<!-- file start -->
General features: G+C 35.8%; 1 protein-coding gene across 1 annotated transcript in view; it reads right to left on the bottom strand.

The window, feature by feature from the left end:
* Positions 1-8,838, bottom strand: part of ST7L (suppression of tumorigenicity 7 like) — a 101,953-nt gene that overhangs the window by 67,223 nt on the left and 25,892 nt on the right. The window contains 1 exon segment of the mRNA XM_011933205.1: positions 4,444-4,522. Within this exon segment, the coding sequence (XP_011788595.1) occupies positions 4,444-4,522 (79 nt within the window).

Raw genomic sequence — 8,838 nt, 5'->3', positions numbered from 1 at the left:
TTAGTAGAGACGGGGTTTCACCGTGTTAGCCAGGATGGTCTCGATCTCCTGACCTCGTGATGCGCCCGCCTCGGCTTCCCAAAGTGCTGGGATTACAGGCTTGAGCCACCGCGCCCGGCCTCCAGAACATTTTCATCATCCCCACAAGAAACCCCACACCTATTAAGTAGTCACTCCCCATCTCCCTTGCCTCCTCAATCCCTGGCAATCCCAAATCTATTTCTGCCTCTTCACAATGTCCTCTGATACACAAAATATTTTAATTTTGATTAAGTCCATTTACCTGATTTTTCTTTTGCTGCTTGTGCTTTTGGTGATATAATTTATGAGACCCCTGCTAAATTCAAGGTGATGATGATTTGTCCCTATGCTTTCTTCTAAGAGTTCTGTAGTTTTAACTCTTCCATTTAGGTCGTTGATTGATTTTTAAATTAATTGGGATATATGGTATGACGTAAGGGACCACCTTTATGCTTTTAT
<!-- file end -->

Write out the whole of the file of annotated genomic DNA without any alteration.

General features: G+C 35.8%; 1 protein-coding gene across 1 annotated transcript in view; it reads right to left on the bottom strand.

The window, feature by feature from the left end:
* Positions 1-8,838, bottom strand: part of ST7L (suppression of tumorigenicity 7 like) — a 101,953-nt gene that overhangs the window by 67,223 nt on the left and 25,892 nt on the right. The window contains 1 exon segment of the mRNA XM_011933205.1: positions 4,444-4,522. Within this exon segment, the coding sequence (XP_011788595.1) occupies positions 4,444-4,522 (79 nt within the window).

Raw genomic sequence — 8,838 nt, 5'->3', positions numbered from 1 at the left:
TTAGTAGAGACGGGGTTTCACCGTGTTAGCCAGGATGGTCTCGATCTCCTGACCTCGTGATGCGCCCGCCTCGGCTTCCCAAAGTGCTGGGATTACAGGCTTGAGCCACCGCGCCCGGCCTCCAGAACATTTTCATCATCCCCACAAGAAACCCCACACCTATTAAGTAGTCACTCCCCATCTCCCTTGCCTCCTCAATCCCTGGCAATCCCAAATCTATTTCTGCCTCTTCACAATGTCCTCTGATACACAAAATATTTTAATTTTGATTAAGTCCATTTACCTGATTTTTCTTTTGCTGCTTGTGCTTTTGGTGATATAATTTATGAGACCCCTGCTAAATTCAAGGTGATGATGATTTGTCCCTATGCTTTCTTCTAAGAGTTCTGTAGTTTTAACTCTTCCATTTAGGTCGTTGATTGATTTTTAAATTAATTGGGATATATGGTATGACGTAAGGGACCACCTTTATGCTTTTAT